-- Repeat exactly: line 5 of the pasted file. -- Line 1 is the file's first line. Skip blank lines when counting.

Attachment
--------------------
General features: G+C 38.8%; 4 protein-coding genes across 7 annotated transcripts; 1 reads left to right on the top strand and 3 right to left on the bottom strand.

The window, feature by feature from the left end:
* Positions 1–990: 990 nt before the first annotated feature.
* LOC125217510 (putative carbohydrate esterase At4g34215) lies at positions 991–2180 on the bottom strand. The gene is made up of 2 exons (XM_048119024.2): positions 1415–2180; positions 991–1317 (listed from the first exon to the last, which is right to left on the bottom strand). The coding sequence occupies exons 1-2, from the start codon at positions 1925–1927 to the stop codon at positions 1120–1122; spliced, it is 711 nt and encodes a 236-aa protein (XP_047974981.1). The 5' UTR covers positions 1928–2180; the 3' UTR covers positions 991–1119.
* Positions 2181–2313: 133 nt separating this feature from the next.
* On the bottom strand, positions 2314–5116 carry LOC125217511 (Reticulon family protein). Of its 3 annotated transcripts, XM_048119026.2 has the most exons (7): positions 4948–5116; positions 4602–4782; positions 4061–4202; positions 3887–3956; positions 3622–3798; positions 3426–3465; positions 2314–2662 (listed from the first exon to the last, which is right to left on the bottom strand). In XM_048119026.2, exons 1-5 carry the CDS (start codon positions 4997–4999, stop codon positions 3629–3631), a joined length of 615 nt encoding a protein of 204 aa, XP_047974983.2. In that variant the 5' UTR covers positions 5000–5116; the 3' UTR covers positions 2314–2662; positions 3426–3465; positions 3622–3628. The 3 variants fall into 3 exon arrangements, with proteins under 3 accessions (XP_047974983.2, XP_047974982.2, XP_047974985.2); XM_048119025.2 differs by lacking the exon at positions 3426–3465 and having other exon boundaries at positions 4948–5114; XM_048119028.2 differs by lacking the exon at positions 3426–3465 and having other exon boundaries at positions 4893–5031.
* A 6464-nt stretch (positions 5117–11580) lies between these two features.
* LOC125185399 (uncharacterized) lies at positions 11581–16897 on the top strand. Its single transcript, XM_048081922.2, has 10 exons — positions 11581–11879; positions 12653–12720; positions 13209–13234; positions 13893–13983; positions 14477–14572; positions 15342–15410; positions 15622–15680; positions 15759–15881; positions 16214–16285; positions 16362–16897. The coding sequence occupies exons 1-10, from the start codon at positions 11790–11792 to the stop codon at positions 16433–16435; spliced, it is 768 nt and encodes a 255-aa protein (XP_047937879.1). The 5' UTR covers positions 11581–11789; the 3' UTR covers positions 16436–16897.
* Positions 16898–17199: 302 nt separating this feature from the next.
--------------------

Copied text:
* Positions 2181–2313: 133 nt separating this feature from the next.